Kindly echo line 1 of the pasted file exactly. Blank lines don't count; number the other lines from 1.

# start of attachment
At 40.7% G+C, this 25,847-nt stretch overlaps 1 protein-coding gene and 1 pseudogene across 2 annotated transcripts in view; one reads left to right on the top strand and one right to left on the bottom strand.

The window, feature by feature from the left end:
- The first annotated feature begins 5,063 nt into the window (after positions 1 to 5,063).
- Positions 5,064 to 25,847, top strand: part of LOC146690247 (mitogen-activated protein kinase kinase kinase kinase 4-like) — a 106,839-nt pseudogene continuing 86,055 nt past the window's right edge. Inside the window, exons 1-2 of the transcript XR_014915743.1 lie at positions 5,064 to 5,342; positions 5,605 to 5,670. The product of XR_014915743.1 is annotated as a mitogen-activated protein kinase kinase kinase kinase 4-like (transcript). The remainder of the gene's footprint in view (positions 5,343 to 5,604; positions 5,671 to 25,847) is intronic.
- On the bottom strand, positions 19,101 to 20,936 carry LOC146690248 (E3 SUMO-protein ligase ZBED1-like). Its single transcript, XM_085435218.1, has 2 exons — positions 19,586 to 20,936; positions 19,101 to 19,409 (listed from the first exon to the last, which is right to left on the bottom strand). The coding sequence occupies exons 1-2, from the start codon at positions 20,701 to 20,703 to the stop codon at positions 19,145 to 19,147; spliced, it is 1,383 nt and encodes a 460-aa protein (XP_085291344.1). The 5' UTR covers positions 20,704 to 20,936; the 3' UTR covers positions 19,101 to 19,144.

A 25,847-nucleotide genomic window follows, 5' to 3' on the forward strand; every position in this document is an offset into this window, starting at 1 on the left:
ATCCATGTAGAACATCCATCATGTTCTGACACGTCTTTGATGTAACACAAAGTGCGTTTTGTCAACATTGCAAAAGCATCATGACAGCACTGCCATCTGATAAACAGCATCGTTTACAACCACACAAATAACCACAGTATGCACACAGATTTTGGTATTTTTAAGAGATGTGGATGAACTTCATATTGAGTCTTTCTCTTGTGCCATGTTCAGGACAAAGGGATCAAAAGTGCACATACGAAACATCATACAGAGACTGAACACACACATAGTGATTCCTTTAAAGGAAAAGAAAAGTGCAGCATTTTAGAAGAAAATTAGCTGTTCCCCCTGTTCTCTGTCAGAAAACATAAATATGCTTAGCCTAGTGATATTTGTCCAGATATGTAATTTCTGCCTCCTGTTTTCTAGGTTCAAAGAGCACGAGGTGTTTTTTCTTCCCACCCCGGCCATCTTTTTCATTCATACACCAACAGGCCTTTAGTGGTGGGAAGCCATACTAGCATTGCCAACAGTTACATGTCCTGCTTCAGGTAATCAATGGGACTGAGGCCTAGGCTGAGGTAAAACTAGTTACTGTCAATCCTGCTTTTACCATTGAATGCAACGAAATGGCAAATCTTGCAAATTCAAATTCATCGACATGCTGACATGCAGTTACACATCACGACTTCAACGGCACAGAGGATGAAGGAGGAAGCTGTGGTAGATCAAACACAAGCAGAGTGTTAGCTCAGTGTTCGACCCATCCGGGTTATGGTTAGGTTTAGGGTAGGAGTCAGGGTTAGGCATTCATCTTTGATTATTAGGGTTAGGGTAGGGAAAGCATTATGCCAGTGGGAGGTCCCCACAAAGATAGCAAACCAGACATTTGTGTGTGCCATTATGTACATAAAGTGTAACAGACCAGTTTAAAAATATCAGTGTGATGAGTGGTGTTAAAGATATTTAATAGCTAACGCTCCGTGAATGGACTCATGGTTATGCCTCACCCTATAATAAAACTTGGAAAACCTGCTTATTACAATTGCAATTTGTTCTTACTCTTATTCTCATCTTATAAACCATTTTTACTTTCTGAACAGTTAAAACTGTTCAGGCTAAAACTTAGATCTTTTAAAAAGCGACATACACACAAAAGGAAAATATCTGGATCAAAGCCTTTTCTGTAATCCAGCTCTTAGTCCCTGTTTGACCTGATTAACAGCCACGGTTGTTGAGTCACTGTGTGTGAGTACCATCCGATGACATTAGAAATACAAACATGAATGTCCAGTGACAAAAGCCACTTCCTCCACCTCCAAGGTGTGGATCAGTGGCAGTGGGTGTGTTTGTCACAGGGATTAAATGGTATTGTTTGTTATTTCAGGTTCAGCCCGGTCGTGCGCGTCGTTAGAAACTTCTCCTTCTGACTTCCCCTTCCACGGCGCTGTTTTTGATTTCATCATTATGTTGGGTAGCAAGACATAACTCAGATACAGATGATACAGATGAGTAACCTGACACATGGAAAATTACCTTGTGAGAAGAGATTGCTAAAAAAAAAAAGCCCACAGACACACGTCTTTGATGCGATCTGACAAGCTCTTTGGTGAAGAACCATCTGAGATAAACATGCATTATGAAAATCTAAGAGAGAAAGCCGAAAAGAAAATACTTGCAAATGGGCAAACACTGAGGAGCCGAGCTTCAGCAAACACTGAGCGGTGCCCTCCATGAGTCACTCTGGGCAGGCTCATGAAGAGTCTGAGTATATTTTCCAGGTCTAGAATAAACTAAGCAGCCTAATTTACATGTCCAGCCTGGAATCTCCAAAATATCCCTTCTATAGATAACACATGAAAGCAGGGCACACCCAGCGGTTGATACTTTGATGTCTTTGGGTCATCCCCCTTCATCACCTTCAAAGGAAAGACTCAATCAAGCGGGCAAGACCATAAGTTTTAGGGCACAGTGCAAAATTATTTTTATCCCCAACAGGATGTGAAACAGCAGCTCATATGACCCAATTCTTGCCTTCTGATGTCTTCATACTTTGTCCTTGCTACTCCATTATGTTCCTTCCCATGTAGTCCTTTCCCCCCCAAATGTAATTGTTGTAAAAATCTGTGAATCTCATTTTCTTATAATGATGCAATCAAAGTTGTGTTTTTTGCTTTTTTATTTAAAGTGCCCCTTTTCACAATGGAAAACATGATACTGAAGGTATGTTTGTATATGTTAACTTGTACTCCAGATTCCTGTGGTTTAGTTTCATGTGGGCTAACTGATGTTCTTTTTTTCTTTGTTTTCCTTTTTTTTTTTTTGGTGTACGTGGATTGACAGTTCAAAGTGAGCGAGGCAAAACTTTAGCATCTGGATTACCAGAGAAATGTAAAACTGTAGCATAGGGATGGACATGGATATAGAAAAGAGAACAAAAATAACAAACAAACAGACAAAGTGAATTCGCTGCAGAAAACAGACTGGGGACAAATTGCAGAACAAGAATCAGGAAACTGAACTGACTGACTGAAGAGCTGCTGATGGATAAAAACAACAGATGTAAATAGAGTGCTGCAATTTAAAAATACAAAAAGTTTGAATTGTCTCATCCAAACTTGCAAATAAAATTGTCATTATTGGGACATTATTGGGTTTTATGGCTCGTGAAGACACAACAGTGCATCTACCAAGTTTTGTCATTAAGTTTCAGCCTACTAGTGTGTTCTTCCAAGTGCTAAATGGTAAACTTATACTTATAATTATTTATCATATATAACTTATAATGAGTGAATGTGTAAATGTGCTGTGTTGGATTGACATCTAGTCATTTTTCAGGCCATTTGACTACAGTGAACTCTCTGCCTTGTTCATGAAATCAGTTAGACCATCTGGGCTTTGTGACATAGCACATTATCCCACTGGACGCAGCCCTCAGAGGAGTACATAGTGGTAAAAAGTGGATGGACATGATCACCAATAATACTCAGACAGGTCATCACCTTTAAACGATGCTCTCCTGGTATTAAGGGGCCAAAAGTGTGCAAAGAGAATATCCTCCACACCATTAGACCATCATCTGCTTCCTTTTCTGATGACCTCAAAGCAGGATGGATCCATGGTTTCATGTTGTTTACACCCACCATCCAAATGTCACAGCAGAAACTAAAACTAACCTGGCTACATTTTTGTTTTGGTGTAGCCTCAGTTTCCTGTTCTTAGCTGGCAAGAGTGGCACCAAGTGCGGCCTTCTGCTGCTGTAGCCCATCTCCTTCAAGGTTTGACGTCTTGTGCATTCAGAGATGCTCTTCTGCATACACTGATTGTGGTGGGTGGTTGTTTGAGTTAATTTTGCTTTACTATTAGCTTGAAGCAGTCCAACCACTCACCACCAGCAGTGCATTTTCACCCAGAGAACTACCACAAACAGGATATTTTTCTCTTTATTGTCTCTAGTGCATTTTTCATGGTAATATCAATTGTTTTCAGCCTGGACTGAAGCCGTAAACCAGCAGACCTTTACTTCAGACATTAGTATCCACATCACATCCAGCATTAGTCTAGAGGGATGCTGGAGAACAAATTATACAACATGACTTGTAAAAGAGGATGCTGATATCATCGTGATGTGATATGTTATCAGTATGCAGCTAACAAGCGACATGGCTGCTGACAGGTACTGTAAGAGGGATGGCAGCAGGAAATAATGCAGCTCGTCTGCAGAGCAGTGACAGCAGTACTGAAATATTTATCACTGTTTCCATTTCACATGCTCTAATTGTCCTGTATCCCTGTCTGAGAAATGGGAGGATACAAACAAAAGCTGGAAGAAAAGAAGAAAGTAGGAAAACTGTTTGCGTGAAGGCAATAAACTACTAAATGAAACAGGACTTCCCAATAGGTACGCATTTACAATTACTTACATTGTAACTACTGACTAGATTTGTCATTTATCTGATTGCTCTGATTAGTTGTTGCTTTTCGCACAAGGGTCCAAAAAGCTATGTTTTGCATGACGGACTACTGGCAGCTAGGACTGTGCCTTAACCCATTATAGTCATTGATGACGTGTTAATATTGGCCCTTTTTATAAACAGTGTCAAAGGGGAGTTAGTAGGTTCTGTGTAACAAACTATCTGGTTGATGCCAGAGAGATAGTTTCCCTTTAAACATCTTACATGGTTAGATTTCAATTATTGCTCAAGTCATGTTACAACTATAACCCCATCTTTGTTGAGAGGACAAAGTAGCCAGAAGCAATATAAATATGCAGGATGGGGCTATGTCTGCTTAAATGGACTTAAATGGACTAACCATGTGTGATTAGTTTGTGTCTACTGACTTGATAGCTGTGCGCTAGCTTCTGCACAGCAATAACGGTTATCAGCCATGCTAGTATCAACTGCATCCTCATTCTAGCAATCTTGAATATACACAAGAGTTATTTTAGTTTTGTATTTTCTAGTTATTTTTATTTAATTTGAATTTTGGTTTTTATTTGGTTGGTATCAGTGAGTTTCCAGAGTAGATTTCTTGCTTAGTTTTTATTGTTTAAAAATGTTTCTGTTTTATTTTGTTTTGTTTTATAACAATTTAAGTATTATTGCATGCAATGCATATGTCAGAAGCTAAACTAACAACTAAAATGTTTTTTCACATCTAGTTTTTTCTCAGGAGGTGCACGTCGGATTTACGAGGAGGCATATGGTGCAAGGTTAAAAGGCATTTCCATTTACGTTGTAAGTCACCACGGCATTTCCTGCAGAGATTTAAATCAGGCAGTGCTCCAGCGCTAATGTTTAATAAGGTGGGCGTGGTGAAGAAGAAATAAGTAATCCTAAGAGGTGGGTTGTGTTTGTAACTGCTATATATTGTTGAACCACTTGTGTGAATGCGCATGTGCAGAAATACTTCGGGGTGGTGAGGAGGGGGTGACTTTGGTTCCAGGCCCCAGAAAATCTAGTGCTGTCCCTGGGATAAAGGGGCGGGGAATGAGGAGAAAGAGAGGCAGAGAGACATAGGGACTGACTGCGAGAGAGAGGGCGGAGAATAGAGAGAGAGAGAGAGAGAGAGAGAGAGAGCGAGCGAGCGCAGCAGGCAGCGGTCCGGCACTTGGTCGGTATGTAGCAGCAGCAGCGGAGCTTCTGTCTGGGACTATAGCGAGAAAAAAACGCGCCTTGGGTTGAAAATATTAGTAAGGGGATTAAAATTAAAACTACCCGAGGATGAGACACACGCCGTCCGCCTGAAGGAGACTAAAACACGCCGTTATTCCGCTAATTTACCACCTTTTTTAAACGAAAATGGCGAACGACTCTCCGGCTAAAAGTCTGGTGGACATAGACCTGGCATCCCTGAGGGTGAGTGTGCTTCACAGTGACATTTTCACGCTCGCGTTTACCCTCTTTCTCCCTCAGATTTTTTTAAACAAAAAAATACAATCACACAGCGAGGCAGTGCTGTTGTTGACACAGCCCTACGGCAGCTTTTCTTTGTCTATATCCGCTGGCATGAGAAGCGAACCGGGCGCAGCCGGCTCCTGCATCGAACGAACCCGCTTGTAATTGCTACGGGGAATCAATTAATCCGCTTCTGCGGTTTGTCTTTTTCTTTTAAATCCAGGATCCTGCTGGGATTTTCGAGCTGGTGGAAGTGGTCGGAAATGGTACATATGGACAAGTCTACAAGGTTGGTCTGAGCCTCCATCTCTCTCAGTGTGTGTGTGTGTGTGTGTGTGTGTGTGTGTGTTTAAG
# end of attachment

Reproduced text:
At 40.7% G+C, this 25,847-nt stretch overlaps 1 protein-coding gene and 1 pseudogene across 2 annotated transcripts in view; one reads left to right on the top strand and one right to left on the bottom strand.